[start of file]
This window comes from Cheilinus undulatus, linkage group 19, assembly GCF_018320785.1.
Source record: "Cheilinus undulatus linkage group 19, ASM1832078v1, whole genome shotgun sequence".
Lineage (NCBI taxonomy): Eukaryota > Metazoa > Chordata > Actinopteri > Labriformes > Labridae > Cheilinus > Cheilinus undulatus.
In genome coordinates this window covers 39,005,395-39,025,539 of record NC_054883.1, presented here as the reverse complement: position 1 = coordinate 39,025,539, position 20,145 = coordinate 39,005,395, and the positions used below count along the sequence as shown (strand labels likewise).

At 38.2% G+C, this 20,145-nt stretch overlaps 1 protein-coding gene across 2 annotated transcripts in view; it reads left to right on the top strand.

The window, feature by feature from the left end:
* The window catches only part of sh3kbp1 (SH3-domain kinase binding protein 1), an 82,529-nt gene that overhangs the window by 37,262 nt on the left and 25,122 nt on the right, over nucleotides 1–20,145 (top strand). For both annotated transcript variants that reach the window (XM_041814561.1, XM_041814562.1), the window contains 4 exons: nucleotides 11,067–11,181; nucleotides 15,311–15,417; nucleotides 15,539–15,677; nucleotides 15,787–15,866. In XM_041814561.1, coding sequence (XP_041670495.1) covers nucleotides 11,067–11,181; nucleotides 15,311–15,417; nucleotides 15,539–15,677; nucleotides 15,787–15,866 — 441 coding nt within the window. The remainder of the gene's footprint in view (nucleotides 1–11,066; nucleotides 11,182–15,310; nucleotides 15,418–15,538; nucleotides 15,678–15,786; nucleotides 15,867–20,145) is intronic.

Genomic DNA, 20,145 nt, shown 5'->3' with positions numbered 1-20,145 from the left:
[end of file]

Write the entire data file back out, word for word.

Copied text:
This window comes from Cheilinus undulatus, linkage group 19, assembly GCF_018320785.1.
Source record: "Cheilinus undulatus linkage group 19, ASM1832078v1, whole genome shotgun sequence".
Lineage (NCBI taxonomy): Eukaryota > Metazoa > Chordata > Actinopteri > Labriformes > Labridae > Cheilinus > Cheilinus undulatus.
In genome coordinates this window covers 39,005,395-39,025,539 of record NC_054883.1, presented here as the reverse complement: position 1 = coordinate 39,025,539, position 20,145 = coordinate 39,005,395, and the positions used below count along the sequence as shown (strand labels likewise).

At 38.2% G+C, this 20,145-nt stretch overlaps 1 protein-coding gene across 2 annotated transcripts in view; it reads left to right on the top strand.

The window, feature by feature from the left end:
* The window catches only part of sh3kbp1 (SH3-domain kinase binding protein 1), an 82,529-nt gene that overhangs the window by 37,262 nt on the left and 25,122 nt on the right, over nucleotides 1–20,145 (top strand). For both annotated transcript variants that reach the window (XM_041814561.1, XM_041814562.1), the window contains 4 exons: nucleotides 11,067–11,181; nucleotides 15,311–15,417; nucleotides 15,539–15,677; nucleotides 15,787–15,866. In XM_041814561.1, coding sequence (XP_041670495.1) covers nucleotides 11,067–11,181; nucleotides 15,311–15,417; nucleotides 15,539–15,677; nucleotides 15,787–15,866 — 441 coding nt within the window. The remainder of the gene's footprint in view (nucleotides 1–11,066; nucleotides 11,182–15,310; nucleotides 15,418–15,538; nucleotides 15,678–15,786; nucleotides 15,867–20,145) is intronic.

Genomic DNA, 20,145 nt, shown 5'->3' with positions numbered 1-20,145 from the left: